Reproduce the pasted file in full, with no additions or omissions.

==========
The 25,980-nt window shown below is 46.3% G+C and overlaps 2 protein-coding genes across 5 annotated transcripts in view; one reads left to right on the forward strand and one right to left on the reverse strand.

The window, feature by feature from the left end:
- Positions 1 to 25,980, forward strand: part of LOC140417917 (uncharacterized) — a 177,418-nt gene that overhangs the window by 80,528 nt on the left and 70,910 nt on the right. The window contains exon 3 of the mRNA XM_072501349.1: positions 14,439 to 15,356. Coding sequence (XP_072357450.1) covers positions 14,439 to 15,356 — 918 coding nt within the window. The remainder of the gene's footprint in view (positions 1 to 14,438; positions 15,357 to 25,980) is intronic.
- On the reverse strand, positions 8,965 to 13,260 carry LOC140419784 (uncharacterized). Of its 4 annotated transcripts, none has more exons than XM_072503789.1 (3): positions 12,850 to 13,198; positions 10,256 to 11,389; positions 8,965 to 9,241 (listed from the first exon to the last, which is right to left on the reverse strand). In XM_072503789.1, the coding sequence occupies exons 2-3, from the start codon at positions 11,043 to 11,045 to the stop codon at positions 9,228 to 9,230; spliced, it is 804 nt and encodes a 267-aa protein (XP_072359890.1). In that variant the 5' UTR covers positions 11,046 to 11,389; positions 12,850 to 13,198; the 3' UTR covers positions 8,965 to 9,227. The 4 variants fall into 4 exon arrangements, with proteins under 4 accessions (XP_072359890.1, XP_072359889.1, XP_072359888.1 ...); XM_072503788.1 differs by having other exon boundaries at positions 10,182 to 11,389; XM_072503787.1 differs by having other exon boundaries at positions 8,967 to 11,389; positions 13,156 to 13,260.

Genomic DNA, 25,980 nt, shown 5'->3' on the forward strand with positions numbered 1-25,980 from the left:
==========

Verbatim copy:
The 25,980-nt window shown below is 46.3% G+C and overlaps 2 protein-coding genes across 5 annotated transcripts in view; one reads left to right on the forward strand and one right to left on the reverse strand.

The window, feature by feature from the left end:
- Positions 1 to 25,980, forward strand: part of LOC140417917 (uncharacterized) — a 177,418-nt gene that overhangs the window by 80,528 nt on the left and 70,910 nt on the right. The window contains exon 3 of the mRNA XM_072501349.1: positions 14,439 to 15,356. Coding sequence (XP_072357450.1) covers positions 14,439 to 15,356 — 918 coding nt within the window. The remainder of the gene's footprint in view (positions 1 to 14,438; positions 15,357 to 25,980) is intronic.
- On the reverse strand, positions 8,965 to 13,260 carry LOC140419784 (uncharacterized). Of its 4 annotated transcripts, none has more exons than XM_072503789.1 (3): positions 12,850 to 13,198; positions 10,256 to 11,389; positions 8,965 to 9,241 (listed from the first exon to the last, which is right to left on the reverse strand). In XM_072503789.1, the coding sequence occupies exons 2-3, from the start codon at positions 11,043 to 11,045 to the stop codon at positions 9,228 to 9,230; spliced, it is 804 nt and encodes a 267-aa protein (XP_072359890.1). In that variant the 5' UTR covers positions 11,046 to 11,389; positions 12,850 to 13,198; the 3' UTR covers positions 8,965 to 9,227. The 4 variants fall into 4 exon arrangements, with proteins under 4 accessions (XP_072359890.1, XP_072359889.1, XP_072359888.1 ...); XM_072503788.1 differs by having other exon boundaries at positions 10,182 to 11,389; XM_072503787.1 differs by having other exon boundaries at positions 8,967 to 11,389; positions 13,156 to 13,260.

Genomic DNA, 25,980 nt, shown 5'->3' on the forward strand with positions numbered 1-25,980 from the left: